It might even be the right choice! Especially for brief periods. When about to be run over by a truck or evicted from your house, Slack is a luxury you cannot afford. Extraordinary times call for extraordinary effort.
Most times are ordinary. Make an ordinary effort.
“You Can Afford It”
People like to tell you, “You can afford it.”
No, you can’t. This is the most famous attack on Slack. Few words make me angrier.
The person who says “You Can Afford It” is saying to ignore constraints that do not bind you. If you do, all constraints soon bind you.
Those who do not value Slack soon lose it. Slack matters. Fight to keep yours!
Ask not whether you can afford it. Ask if it is Worth It.
Unless you can’t afford it. Affordability is invaluable negative selection. Never positive selection.
The You Can Afford It tax on Slack quickly approaches 100% if unchecked.
If those with extra resources are asked to share the whole surplus, all are poor or hide their wealth. Wealth is a burden and makes you a target. Those visibly flush rush to spend their bounty.
Where those with free time are given extra work, all are busy or look busy. Those with copious free time seek out relatively painless time sinks they can point to.
When looking happy means you deal with everything unpleasant, no one looks happy for long.
The Slackless Like of Maya Millennial
Things are bad enough when those with Slack are expected to sacrifice for others. Things are much worse when the presence of Slack is viewed as a defection.
Constraints bind her every action. Her job in life is putting up a front of the person she wants to show people that she wants to be. If her constraints noticeably failed to bind the illusion would fail.
Every action is being watched. If no one is around to watch her, the job falls to her. She must post all to Facebook, to Snapchat, to Instagram. Each action and choice signals who she is and her loyalty to the system. Not doing that this time could mean missing her one chance to make it big.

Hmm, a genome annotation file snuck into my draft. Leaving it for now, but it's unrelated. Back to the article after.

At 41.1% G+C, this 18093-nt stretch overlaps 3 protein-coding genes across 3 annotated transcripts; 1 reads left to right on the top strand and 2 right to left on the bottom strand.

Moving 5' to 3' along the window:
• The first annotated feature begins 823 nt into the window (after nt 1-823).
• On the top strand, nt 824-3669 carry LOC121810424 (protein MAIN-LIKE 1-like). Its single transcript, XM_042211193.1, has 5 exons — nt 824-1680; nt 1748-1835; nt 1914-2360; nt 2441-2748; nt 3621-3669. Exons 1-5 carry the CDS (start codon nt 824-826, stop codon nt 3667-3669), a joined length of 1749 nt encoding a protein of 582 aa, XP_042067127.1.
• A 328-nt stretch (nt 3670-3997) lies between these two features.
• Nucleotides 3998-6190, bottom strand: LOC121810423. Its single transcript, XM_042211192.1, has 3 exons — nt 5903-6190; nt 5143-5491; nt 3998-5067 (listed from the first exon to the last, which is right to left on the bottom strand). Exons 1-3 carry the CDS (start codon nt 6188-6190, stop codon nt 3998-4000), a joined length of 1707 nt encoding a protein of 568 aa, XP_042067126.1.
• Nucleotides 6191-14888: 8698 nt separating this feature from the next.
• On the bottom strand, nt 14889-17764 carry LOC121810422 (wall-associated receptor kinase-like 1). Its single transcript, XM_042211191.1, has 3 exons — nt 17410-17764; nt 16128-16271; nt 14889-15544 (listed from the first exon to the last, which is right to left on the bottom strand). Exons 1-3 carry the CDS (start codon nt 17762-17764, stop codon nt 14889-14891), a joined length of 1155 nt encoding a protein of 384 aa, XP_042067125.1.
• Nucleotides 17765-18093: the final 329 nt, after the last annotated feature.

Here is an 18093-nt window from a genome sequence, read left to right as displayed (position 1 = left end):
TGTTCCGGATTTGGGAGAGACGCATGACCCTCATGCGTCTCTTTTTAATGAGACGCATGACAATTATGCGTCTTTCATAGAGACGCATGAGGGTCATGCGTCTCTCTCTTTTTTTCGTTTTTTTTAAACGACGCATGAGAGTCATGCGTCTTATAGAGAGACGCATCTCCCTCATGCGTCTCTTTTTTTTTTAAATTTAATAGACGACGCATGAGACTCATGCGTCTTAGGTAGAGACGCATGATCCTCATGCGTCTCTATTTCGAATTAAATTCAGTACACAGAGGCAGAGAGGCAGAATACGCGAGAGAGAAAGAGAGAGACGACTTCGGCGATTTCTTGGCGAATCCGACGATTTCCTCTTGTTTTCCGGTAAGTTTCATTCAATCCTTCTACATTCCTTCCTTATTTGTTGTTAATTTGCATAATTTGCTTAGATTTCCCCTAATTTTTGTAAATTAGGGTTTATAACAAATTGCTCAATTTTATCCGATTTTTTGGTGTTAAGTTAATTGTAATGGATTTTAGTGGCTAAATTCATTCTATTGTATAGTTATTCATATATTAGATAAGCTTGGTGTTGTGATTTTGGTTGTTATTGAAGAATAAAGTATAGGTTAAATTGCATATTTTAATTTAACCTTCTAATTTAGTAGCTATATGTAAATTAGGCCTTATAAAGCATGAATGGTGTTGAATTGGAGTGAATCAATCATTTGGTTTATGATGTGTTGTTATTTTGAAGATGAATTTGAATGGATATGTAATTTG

Maya never has free time. There is signaling to do! At a minimum, she must spend such time on alert and on her phone lest she miss something.
Maya never has spare cash. All must be spent to advance and fit her profile.
Maya lacks free speech, free association, free taste and free thought. All must serve.
Maya is in a world where she must signal she has no Slack. Slack means insufficient dedication and loyalty. Slack cannot be trusted. Slack now means slack later, which means failure. Future failure means no opportunity.
This is more common than one might think.
The aim of this post was to introduce Slack and give an intuitive picture of its importance.
The short-term practical takeaways are:
Make sure that under normal conditions you have Slack. Value it. Guard it. Spend it only when Worth It. If you lose it, fight to get it back. This provides motivation for fighting things Out To Get You, lest you let them eat your Slack.
Make sure to run a diagnostic test every so often to make sure you’re not running dangerously low, and to engineer your situation to force yourself to have Slack. I recommend Sabbath Hard and Go Home with my take to follow soon.
Also respect the Slack of others. Help them value and guard it. Do not spend it lightly.
A Final Note
I kept this short rather than add detailed justifications. Hopefully the logic is intuitive and builds on what came before. I hope to expand on the details and models later. For a very good book-length explanation of why lacking Slack is awful, see Scarcity: Why Having Too Little Means So Much.